Tuesday, February 23, 2021
Monday, February 22, 2021
Richard Franklin's Cloak & Dagger (1984) is certainly a lot more violent than I expected from what seems to be a film targeted at kids. Our tween protagonist (played by Henry Thomas of E.T. fame), hunted by spies after he accidentally winds up with an Atari 5200 cartridge that has top secret military blueprints hidden within, is directly or indirectly responsible for at least four deaths (bad guys, but still), gets stuffed in a trunk with the dead body of an adult friend (shot through the back of the head a few minutes earlier), sees his girl friend kidnapped, gets held at gunpoint more than once, and thinks for a moment his dad's been blown up. There's also an uncomfortably realistic moment where some innocent airport worker gets shot in the leg at close range; his agonized reaction is incredibly effective. Great acting from a bit player!
According to Wikipedia, Atari and Universal were working on an arcade game and a film, respectively, called Agent X. When the creators of the two projects got wind of each other, they agreed to cooperate, changing the name of the game/film to Cloak & Dagger. Atari supplied graphics from the arcade game, though in the guise of a (never-released) 5200 version of the game. There's also a ton of Atari project placement in the movie, concentrated in the computer store where the two kid protagonists hang out.
A strange movie from a strange era. I don't believe I ever played, or even saw, the arcade game. I wonder if it's any good . . .
Sunday, February 21, 2021
Saturday, February 20, 2021
Friday, February 19, 2021
Here's the figure from behind. He'll make a decent hero or villain for V&V someday.
Thursday, February 18, 2021
Working with materials other than paint is turning out to be a lot of fun. Now I can understand folks who build model railroads.
Wednesday, February 17, 2021
Tuesday, February 16, 2021
Monday, February 15, 2021
I don't envy anyone who tries to adapt Stephen King's magnum opus, The Stand. The book's greatness doesn't lie in its good vs. evil plot, but in the tremendously evocative way King captures the downfall of the world and the impact of Captain Trips on the survivors scattered across the United States. Journeying with the survivors as they seek out each other and try to rebuild some semblance of civilization is a genuinely satisfying adventure.
Even the main storyline - the confrontation between the forces of Mother Abigail and Randall Flagg - is tense, exciting, and even surprising on first read. Yes, the deus ex machina resolution of that confrontation still makes no sense, but almost everything before and after is full of taut drama, wonderful characterization, and some delicious philosophizing on the nature of good, evil, and civilization.
Unfortunately, no film or miniseries can do justice to the world King builds in The Stand. In this 21st-century adaptation, we barely get to know the main characters before they're gone. Some important secondary characters disappear entirely, or are replaced with hybrids. Many of the most evocative scenes are lost so as to cram the bare bones of the plot into a few hours. (Stu's return west is just one example.) Frannie Goldsmith is woefully miscast for the second adaptation in a row. And for some unfathomable reason, the first half of the narrative is presented non-linearly--a choice that certainly works in some contexts, but woefully out of place for this story, which depends so much on the unfolding events of the plague.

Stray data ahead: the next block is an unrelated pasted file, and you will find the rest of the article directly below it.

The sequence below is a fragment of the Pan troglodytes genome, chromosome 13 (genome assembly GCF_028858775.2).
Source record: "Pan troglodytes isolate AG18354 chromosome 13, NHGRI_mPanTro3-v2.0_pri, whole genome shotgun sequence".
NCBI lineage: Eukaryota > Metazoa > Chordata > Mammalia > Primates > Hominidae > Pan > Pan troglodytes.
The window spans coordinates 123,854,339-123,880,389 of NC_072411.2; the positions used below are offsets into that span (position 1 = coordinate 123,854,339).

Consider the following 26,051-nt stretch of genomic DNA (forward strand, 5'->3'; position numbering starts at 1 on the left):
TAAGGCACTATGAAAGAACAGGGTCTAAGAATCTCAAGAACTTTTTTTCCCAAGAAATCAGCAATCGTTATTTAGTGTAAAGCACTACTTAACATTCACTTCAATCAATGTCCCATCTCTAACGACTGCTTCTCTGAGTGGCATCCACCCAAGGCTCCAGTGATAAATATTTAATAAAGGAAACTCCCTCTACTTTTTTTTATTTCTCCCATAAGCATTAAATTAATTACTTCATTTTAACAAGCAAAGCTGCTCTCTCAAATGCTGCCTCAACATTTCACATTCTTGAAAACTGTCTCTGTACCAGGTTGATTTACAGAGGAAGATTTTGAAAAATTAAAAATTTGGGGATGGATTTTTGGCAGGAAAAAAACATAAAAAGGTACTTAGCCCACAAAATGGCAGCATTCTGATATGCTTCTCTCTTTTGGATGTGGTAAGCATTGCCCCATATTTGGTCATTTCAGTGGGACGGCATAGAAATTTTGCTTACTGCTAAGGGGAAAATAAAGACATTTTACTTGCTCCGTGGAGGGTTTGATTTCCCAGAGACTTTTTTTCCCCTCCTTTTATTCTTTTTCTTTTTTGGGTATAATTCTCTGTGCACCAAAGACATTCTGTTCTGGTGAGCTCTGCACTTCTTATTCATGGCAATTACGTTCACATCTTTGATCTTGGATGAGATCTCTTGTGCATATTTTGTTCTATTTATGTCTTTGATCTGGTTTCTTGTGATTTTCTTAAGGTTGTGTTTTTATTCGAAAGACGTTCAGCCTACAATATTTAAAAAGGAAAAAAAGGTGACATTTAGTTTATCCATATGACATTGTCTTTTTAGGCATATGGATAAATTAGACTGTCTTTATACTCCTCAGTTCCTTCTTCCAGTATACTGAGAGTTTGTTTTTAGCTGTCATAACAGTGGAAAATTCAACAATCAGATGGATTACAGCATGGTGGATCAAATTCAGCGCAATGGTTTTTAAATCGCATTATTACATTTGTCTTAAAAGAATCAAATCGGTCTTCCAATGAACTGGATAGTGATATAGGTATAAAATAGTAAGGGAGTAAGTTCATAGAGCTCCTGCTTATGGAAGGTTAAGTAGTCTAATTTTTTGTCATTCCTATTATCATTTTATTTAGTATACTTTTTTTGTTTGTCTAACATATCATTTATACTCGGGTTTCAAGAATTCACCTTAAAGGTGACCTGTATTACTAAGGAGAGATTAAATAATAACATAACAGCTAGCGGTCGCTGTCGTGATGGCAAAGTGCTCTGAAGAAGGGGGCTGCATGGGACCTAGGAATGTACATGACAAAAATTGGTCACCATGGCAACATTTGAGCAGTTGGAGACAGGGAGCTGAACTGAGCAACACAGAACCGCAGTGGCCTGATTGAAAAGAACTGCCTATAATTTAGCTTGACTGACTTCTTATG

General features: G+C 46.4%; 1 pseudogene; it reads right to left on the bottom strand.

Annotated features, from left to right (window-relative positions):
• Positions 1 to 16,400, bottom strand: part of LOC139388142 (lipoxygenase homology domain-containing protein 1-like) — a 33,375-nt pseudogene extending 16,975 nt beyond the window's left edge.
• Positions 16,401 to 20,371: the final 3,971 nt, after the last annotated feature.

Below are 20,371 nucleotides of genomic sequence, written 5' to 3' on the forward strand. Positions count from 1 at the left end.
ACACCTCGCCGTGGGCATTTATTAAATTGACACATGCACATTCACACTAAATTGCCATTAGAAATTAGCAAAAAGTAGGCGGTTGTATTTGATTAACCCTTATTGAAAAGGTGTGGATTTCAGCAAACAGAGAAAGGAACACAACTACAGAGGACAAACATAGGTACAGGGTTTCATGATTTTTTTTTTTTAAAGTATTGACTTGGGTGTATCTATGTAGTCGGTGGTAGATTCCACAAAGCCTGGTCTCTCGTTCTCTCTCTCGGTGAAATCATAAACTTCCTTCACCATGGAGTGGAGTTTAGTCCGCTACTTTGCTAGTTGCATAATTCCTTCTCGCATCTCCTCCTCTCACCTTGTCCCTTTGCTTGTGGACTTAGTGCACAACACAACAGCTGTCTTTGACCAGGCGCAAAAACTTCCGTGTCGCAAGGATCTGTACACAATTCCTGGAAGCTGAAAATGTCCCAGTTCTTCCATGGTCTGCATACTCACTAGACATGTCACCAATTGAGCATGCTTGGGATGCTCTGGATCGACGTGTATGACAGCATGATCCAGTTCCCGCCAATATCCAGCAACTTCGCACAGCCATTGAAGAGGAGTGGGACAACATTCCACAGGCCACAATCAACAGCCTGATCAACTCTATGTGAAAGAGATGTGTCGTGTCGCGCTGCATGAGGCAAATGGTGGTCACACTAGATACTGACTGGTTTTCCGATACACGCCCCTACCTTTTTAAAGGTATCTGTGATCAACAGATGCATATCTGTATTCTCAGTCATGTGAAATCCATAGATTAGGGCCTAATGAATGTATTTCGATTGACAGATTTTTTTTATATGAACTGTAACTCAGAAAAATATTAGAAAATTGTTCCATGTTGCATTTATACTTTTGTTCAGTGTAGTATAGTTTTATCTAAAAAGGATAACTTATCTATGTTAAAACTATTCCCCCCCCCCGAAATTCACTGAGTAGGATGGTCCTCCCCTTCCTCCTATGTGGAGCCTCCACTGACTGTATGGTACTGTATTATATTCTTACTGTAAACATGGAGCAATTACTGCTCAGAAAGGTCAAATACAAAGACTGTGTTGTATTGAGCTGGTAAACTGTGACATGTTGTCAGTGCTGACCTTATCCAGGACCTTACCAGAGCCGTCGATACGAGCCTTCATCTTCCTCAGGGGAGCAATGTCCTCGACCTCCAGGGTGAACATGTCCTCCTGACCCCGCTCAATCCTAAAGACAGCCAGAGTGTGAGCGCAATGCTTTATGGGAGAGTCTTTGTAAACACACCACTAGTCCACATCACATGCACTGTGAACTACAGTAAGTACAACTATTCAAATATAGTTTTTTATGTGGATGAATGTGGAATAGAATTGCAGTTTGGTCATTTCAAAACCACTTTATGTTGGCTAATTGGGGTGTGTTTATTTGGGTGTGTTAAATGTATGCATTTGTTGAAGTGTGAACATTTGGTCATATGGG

This adaptation's bright spot comes in the last episode, a new coda written by Stephen King that explores the conversation Stu and Fran have at the end of the original, shorter version of the novel. King sends Stu and Fran back to Ogunquit to see if they might not be better off starting their own little civilization rather than staying in Boulder, which shows hints of returning to the old ways that ruined the old world. As in the expanded version of the novel, King brings back Flagg, but he also brings back a new incarnation of Mother Abigail, along with a test of Fran's character. In this new coda, King adds new meaning to the title of his novel, putting the Stand in personal terms; still a conflict between good and evil, but on individual terms. There comes a time when we all have to take a stand.
I would have given this review another star had the miniseries ended here, but instead King couldn't resist including the tacked-on "gotcha" ending of the expanded version of the novel, in which Flagg returns to conquer an isolated indigenous tribe, suggesting the cycle will one day start all over again. As it did way back in 1990, this feels more like a cheap horror film trope than an effective way to end the book. Does God really feel it necessary to purge the Earth every couple of thousand years? I thought he promised there wouldn't be any more floods...maybe we took that too literally.